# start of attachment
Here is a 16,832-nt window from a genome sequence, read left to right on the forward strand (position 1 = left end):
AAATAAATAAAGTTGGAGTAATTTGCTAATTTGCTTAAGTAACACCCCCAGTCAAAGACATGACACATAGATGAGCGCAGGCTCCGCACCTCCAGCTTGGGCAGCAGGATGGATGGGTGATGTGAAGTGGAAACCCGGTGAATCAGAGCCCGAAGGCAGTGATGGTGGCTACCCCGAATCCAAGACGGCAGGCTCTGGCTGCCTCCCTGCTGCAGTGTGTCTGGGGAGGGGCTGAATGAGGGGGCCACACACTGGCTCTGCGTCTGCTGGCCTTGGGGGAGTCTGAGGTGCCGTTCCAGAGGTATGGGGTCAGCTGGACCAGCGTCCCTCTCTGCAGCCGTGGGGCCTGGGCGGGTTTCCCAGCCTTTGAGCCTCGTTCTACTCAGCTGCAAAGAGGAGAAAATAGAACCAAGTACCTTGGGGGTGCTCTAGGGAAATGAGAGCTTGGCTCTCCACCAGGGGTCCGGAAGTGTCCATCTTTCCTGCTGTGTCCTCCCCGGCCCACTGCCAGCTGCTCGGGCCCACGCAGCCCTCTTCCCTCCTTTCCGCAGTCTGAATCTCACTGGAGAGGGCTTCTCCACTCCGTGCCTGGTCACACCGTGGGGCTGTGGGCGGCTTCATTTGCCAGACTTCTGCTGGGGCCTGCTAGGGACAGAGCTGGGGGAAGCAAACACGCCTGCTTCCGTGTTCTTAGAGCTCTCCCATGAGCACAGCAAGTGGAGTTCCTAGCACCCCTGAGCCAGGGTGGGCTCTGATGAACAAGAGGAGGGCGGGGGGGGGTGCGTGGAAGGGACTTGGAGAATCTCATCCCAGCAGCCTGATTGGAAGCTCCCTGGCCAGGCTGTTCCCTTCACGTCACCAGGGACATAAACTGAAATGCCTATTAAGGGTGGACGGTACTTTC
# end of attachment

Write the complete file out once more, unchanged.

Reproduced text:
Here is a 16,832-nt window from a genome sequence, read left to right on the forward strand (position 1 = left end):
AAATAAATAAAGTTGGAGTAATTTGCTAATTTGCTTAAGTAACACCCCCAGTCAAAGACATGACACATAGATGAGCGCAGGCTCCGCACCTCCAGCTTGGGCAGCAGGATGGATGGGTGATGTGAAGTGGAAACCCGGTGAATCAGAGCCCGAAGGCAGTGATGGTGGCTACCCCGAATCCAAGACGGCAGGCTCTGGCTGCCTCCCTGCTGCAGTGTGTCTGGGGAGGGGCTGAATGAGGGGGCCACACACTGGCTCTGCGTCTGCTGGCCTTGGGGGAGTCTGAGGTGCCGTTCCAGAGGTATGGGGTCAGCTGGACCAGCGTCCCTCTCTGCAGCCGTGGGGCCTGGGCGGGTTTCCCAGCCTTTGAGCCTCGTTCTACTCAGCTGCAAAGAGGAGAAAATAGAACCAAGTACCTTGGGGGTGCTCTAGGGAAATGAGAGCTTGGCTCTCCACCAGGGGTCCGGAAGTGTCCATCTTTCCTGCTGTGTCCTCCCCGGCCCACTGCCAGCTGCTCGGGCCCACGCAGCCCTCTTCCCTCCTTTCCGCAGTCTGAATCTCACTGGAGAGGGCTTCTCCACTCCGTGCCTGGTCACACCGTGGGGCTGTGGGCGGCTTCATTTGCCAGACTTCTGCTGGGGCCTGCTAGGGACAGAGCTGGGGGAAGCAAACACGCCTGCTTCCGTGTTCTTAGAGCTCTCCCATGAGCACAGCAAGTGGAGTTCCTAGCACCCCTGAGCCAGGGTGGGCTCTGATGAACAAGAGGAGGGCGGGGGGGGGTGCGTGGAAGGGACTTGGAGAATCTCATCCCAGCAGCCTGATTGGAAGCTCCCTGGCCAGGCTGTTCCCTTCACGTCACCAGGGACATAAACTGAAATGCCTATTAAGGGTGGACGGTACTTTC